There are several ways to calculate time lag. The easiest way would be to parse the message timestamp and subtract it from the current time. However, this requires us to actually poll for messages in each partition that we wish to calculate time lag for. We must download the message payload and parse this information out of a ConsumerRecord. This is an expensive operation to perform and will likely not scale well in the general use case where messages can be of any size (though less than 1MB, unless default broker config is changed) and the number of partitions for any given topic could range into to thousands. However, it would be an interesting feature to explore in the future. It would also be possible to instrument the Kafka consuming application itself to report this metric since it can readily sample messages it's already consuming for their timestamp property and perform the calculation, but this requires each Kafka consuming application to opt into this implementation in order for it to be monitored. Another way to determine time lag is to estimate it based on consumer group lag information we already have available.

Kafka Lag Exporter estimates time lag by either interpolation or extrapolation of the timestamp of when the last consumed offset was first produced. We begin by retrieving the source data from Kafka. We poll the last produced offset for all partitions in all consumer groups and store the offset (x) and current time (y) as a coordinate in a table (the interpolation table) for each partition. This information is retrieved as a metadata call using the KafkaConsumer endOffsets API and does not require us to actually poll for messages. The Kafka Consumer Group coordinator will return the last produced offsets for all the partitions we are subscribed to (the set of all partitions of all consumer groups). Similarly, we use the Kafka AdminClient’s listConsumerGroupOffsets API to poll for consumer group metadata from all consumer groups to get the last consumed offset for each partition in a consumer group.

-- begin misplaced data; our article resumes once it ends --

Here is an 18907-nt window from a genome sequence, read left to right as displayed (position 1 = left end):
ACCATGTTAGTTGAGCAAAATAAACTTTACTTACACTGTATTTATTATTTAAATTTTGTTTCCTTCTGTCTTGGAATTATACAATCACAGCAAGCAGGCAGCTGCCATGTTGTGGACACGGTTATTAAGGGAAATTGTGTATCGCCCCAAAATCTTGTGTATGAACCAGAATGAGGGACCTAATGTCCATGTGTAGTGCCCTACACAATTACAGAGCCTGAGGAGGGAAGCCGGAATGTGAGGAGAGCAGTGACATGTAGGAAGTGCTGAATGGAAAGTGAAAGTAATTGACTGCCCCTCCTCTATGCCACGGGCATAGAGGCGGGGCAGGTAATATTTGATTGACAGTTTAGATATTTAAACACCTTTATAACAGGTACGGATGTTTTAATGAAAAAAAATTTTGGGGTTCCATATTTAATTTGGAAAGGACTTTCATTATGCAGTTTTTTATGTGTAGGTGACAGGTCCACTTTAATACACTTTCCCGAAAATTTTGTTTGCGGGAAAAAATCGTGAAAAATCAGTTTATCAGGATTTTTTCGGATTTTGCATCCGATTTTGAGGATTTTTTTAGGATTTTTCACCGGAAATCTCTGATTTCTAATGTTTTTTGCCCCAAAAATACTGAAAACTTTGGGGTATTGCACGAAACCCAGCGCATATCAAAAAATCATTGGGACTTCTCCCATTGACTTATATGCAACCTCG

Once we’ve built up an interpolation table of at least two values we can begin estimating time lag by performing the following operations (some edge cases are omitted for clarity) for each last consumed offset of each partition.

  1. Lookup interpolation table for a consumer group partition
  2. Find two points within the table that contain the last consumed offset
    1. If there are no two points that contain the last consumed offset then use the first and last points as input to the interpolation formula. This is the extrapolation use case.
  3. Interpolate inside (or extrapolate outside) the two points from the table we picked to predict a timestamp for when the last consumed message was first produced.
  4. Take the difference of the time of the last consumed offset (~ the current time) and the predicted timestamp to find the time lag.

Below you will find a diagram that demonstrates the interpolation use case.

The extrapolation use case uses different points in the interpolation table (the first and last points), but the calculation is the same.

Interpolation is always desirable because we can be more assured that the prediction will be more accurate because we’re plotting a point within two points of our existing dataset. Extrapolation will always be less accurate because we’re predicting points that may be a fair distance away from our dataset.

This feature is based on a similar feature from a monitoring software known as OpsClarity (since acquired by Lightbend), where it was described as queue latency.